The Great Debate: Pull Testing or Gauss Testing?
Which is the more effective and accurate method of testing a magnet separators strength?
In the wake of increasingly tougher food industry regulations, such as from the FDA (FSMA), USDA, and HACCP, it is essential that food processing companies have proper controls in place to prevent metal contamination in final food product. Magnetic separators are one of the most common metal fragment controls, alongside metal detectors and x-ray systems.
Food processing companies and magnet manufacturers agree that frequent testing and validations are essential to ensuring magnetic separators are working optimally and providing a positive contribution to food safety and quality control…but the method of testing has been the topic of debate for many years.
Some magnet manufacturers or suppliers will argue that pull testing is the most accurate method, whereas others favour gauss testing.
The basic aim of this testing is to record the magnets strength. It goes without saying that a stronger magnet will be more likely to attract and retain fine metal contaminants from a food processing line as opposed to a magnet with low strength. Typically speaking, a magnet should retain its strength for several years, so usually an operator is looking for a decline in magnet strength (or demagnetization) which could be caused by oxygen absorption, rough handling/dropping, thermal shock, etc.
Before we delve into the topic further, it is important to note that a magnets ‘strength’ or ‘field’ should not be relied upon alone to determine a magnetic separators effectiveness or suitability to an application. Anyone that claims their magnet is the best or most effective because it has the strongest pull or gauss reading is mistaken and misinformed. AMR Magnet Validation Reports take several other factors, aside from strength, into account before judging a magnets effectiveness.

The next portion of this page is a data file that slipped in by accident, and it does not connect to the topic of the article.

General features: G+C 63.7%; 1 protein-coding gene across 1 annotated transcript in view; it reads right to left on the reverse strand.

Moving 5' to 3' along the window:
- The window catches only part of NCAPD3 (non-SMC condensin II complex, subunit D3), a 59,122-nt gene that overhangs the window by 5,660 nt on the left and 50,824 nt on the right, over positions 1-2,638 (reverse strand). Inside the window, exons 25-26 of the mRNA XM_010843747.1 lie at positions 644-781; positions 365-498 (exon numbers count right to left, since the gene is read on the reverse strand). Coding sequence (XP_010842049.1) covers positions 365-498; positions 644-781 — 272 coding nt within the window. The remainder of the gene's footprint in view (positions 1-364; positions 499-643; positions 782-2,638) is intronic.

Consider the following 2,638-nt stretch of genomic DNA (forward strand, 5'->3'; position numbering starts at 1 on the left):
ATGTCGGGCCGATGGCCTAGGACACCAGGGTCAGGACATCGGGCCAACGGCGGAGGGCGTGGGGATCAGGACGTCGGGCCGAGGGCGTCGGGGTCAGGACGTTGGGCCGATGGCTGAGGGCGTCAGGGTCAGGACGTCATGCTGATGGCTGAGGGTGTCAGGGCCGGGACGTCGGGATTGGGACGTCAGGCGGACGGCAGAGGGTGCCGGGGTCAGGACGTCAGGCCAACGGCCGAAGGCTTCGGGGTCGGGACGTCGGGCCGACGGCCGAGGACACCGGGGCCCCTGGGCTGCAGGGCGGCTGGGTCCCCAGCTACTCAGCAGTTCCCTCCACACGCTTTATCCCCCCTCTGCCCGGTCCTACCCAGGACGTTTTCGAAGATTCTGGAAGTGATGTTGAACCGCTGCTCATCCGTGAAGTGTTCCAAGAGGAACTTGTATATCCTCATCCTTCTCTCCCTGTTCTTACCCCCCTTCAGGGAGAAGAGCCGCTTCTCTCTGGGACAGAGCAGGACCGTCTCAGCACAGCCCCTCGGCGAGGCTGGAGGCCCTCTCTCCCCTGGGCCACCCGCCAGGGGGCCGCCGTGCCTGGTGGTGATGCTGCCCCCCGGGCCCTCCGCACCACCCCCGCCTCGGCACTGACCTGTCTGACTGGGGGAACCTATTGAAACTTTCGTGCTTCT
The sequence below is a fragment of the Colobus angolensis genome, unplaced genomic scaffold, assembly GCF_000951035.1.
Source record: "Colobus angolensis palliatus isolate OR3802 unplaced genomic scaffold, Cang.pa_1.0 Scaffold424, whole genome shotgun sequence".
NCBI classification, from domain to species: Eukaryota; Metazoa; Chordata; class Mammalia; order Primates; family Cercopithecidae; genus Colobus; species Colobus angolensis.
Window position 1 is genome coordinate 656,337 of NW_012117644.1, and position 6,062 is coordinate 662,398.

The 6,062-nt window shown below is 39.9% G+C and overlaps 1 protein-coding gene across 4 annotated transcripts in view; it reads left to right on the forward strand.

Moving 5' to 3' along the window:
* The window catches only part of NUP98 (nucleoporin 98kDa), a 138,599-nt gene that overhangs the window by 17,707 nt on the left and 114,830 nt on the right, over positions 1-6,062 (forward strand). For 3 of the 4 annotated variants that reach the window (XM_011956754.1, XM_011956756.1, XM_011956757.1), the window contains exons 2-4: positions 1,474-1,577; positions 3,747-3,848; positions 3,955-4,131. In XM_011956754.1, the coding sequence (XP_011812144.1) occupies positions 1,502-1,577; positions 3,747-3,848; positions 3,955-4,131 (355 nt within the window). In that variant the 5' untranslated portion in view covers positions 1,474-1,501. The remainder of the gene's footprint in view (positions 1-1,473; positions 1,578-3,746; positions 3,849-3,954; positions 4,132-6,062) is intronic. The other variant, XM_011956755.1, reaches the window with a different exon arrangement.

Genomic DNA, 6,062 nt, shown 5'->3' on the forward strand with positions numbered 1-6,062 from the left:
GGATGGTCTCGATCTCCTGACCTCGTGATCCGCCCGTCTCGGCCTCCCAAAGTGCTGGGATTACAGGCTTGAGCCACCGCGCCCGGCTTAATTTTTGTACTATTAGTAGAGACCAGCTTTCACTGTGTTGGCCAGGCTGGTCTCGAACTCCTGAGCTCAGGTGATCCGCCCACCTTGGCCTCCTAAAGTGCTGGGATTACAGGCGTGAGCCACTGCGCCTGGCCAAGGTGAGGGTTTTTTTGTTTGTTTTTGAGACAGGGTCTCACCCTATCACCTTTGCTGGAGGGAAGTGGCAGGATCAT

What is gauss testing and pull testing, in simple terms?
Gauss testing involves using an electronic device called a gaussmeter to measure the ‘magnetic flux density’ (also known as ‘magnetic induction’ or ‘magnetic field’). The gaussmeter probe is placed on the magnets surface and moved toward the high strength pole until the peak high gauss (G) reading is shown on the screen.
A pull test device consists of a small steel test ball which is placed on the magnets surface and then ‘pulled off’ by the operator. The measurement of ‘pull’ or the breakaway force that is required to do so is regarded as an indication of the magnets strength (or holding force) and is measured in kilograms or ounces.
Both methods are relatively fast to complete and should be repeated multiple times (5+) and then averaged for a more realistic result.
After years of experience, research, and discussion with industry professionals and food safety boards such as HACCP International, it has been determined that testing of a magnetics ‘strength’ is most accurately done with a calibrated gaussmeter.
The figures for gauss and pull test confirm that pull in ounces is not an SI value, meaning there is not an equivalent ratio between gauss flux density and ounce pull over a variety of magnets.
Food Safety Standard 0909MAGSEP 1-2010 for final magnets in a food related process correctly specifies final magnets should be a minimum of 10,000 gauss at 22 mm pole centres. For example, 10% more in pull test value with longer or wider pole centres may mean 20-30% less separating efficiency –a maximum of 22mm pole centres for final magnets at a minimum of 10,000 gauss on supply should be specified.
The most efficient magnet grate tube or bar for separating fine and weakly magnetic contamination is not the magnet showing highest pull test value. The most efficient magnet will have the highest gauss at shortest distance between pole bands centres.
It is for these reasons pull test is not allowed in the current MAGSEP Standard as basis for certified magnet validations.